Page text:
Tag Archives: infrared light

Finally, A Solar Panel That You Can Actually See Through!

Solar power technology has been advancing rapidly in recent years. The rapidly decreasing cost and increasing efficiency of solar power has set off a solar revolution worldwide.

Germany, which is currently using solar to produce 50% of its total energy, has led the charge, along with the rest of Europe.

Other countries, like India, have made the expansion of solar infrastructure a primary focus.

The growth of solar power in the last 15 years. Click to enlarge

Now, there’s a new advancement which could end up being the tipping point in the solar revolution: a totally transparent solar concentrator.

The “transparent luminescent solar concentrator” can be placed over windows to gather solar power while still allowing people to actually see through the window.

The concentrator, which was designed by a team of researchers from Michigan State University, can also be used on cell phones or pretty much anything with a clear surface.

Other people have tried to design transparent solar concentrators before, but the materials they used were inefficient (in terms of energy  production) and created some pretty obvious tints on the window.

“No one wants to sit behind colored glass… It makes for a very colorful environment, like working in a disco. We take an approach where we actually make the luminescent active layer itself transparent,”

said Robert Lunt, an engineering professor at MSU who led the research.

A close up of the solar concentrator (Photo: Yimu Zhao)
A close up of the solar concentrator (Photo: Yimu Zhao)

This new solar concentrator uses tiny organic molecules that were specifically designed by Lunt and his team to absorb wavelengths of light that are invisible to the naked eye.

“We can tune these materials to pick up just the ultraviolet and the near infrared wavelengths that then ‘glow’ at another wavelength in the infrared,”

said Lunt while explaining the process. This infrared light is then directed to the edges of the concentrator, where tiny strips of photovoltaic cells convert it into electricity.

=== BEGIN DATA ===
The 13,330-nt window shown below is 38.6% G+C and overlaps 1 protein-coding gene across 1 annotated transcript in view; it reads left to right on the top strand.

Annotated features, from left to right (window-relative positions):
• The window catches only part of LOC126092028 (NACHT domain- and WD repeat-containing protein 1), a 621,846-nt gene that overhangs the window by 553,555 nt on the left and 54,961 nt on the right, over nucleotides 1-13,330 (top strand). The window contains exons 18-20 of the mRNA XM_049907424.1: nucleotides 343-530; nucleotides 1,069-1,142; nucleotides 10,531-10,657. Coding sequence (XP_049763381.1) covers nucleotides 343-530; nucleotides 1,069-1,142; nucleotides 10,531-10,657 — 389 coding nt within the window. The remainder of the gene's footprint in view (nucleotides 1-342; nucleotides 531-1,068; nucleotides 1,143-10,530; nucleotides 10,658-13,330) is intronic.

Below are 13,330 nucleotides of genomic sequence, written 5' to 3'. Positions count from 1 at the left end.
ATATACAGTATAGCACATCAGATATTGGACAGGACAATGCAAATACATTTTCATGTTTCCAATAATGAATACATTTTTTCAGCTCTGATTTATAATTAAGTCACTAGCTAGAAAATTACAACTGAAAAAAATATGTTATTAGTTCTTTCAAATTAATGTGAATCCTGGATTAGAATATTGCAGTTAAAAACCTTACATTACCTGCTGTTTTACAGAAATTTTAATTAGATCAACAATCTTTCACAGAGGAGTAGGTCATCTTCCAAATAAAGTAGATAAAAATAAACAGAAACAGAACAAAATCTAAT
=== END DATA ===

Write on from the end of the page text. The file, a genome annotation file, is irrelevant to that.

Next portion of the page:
Since the molecules used to capture the energy are specifically designed to not absorb or emit light within the visible spectrum, the concentrator appears to be almost completely transparent to the naked eye.

The electromagnetic spectrum. Click to enlarge

The technology is innovative, functional and versatile. Lunt believes it could ultimately become a huge part of our lives:

“It can be used on tall buildings with lots of windows or any kind of mobile device that demands high aesthetic quality like a phone or e-reader. Ultimately we want to make solar harvesting surfaces that you do not even know are there.”

Read the original story from Science Daily here.

Coming Soon: Night Vision Contact Lenses That Also Monitor Blood Flow!

Night-vision goggles have been around for a long time, but their use is fairly limited in the civilian world because of how bulky they are. But that may be about to change.

A team of researchers from the University of Michigan has been exploring new applications for the new “miracle material” graphene. If you’re unfamiliar with it, here’s a quick rundown of the material that I posted on The Higher Learning back in January.

The main reason why night-vision goggles have remained so large over the years is that they require bulky cooling equipment to prevent the detectors from sensing their own heat radiation. With graphene, however, this could be possible using only a few layers of the material (which is only one atom thick).

Even some of the smallest, most-advanced night-vision goggles are quite bulky (Image: Armed Forces International)
Even some of the smallest, most-advanced night-vision goggles are quite bulky (Image: Armed Forces International)

Here’s the lead researcher, Zhaohui Zhong, assistant professor of electrical and computer engineering at Michigan:

“We can make the entire design super-thin. It can be stacked on a contact lens or integrated with a cell phone.”

But Zhong thinks that the extremely light-sensitive graphene lenses could have even more applications than just night-vision. The high sensitivity of the graphene sensors could allow doctors to monitor a patient’s blood flow without having to move them or use any scanning machines, and could also allow art historians to examine layers of paint below the surface layer.

Read the full story from The Independent here.